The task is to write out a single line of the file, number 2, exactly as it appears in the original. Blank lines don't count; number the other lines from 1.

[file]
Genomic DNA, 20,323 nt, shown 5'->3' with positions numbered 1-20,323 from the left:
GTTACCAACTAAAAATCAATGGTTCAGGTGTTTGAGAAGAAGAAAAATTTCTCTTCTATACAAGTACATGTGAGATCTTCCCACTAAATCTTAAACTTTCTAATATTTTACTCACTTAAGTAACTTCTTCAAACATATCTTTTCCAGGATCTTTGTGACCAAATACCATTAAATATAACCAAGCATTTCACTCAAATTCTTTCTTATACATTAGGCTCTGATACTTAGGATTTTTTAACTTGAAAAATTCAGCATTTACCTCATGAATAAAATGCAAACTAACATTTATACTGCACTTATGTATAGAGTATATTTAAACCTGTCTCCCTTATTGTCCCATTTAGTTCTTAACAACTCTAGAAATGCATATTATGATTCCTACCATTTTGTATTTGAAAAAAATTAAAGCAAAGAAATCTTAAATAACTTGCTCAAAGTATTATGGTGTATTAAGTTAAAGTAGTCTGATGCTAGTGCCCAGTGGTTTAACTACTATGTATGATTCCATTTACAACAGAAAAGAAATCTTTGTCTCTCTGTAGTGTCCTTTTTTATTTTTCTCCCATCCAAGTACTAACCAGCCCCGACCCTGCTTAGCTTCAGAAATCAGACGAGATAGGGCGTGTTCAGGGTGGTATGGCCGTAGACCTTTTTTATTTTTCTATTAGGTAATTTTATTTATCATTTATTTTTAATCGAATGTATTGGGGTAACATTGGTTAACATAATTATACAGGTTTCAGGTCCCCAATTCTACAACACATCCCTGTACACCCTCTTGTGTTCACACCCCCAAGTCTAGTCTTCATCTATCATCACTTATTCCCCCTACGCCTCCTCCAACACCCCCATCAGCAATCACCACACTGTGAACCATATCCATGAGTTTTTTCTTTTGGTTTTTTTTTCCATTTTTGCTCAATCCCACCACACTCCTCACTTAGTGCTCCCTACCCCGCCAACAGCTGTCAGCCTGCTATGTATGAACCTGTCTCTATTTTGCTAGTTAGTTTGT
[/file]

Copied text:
GTTACCAACTAAAAATCAATGGTTCAGGTGTTTGAGAAGAAGAAAAATTTCTCTTCTATACAAGTACATGTGAGATCTTCCCACTAAATCTTAAACTTTCTAATATTTTACTCACTTAAGTAACTTCTTCAAACATATCTTTTCCAGGATCTTTGTGACCAAATACCATTAAATATAACCAAGCATTTCACTCAAATTCTTTCTTATACATTAGGCTCTGATACTTAGGATTTTTTAACTTGAAAAATTCAGCATTTACCTCATGAATAAAATGCAAACTAACATTTATACTGCACTTATGTATAGAGTATATTTAAACCTGTCTCCCTTATTGTCCCATTTAGTTCTTAACAACTCTAGAAATGCATATTATGATTCCTACCATTTTGTATTTGAAAAAAATTAAAGCAAAGAAATCTTAAATAACTTGCTCAAAGTATTATGGTGTATTAAGTTAAAGTAGTCTGATGCTAGTGCCCAGTGGTTTAACTACTATGTATGATTCCATTTACAACAGAAAAGAAATCTTTGTCTCTCTGTAGTGTCCTTTTTTATTTTTCTCCCATCCAAGTACTAACCAGCCCCGACCCTGCTTAGCTTCAGAAATCAGACGAGATAGGGCGTGTTCAGGGTGGTATGGCCGTAGACCTTTTTTATTTTTCTATTAGGTAATTTTATTTATCATTTATTTTTAATCGAATGTATTGGGGTAACATTGGTTAACATAATTATACAGGTTTCAGGTCCCCAATTCTACAACACATCCCTGTACACCCTCTTGTGTTCACACCCCCAAGTCTAGTCTTCATCTATCATCACTTATTCCCCCTACGCCTCCTCCAACACCCCCATCAGCAATCACCACACTGTGAACCATATCCATGAGTTTTTTCTTTTGGTTTTTTTTTCCATTTTTGCTCAATCCCACCACACTCCTCACTTAGTGCTCCCTACCCCGCCAACAGCTGTCAGCCTGCTATGTATGAACCTGTCTCTATTTTGCTAGTTAGTTTGT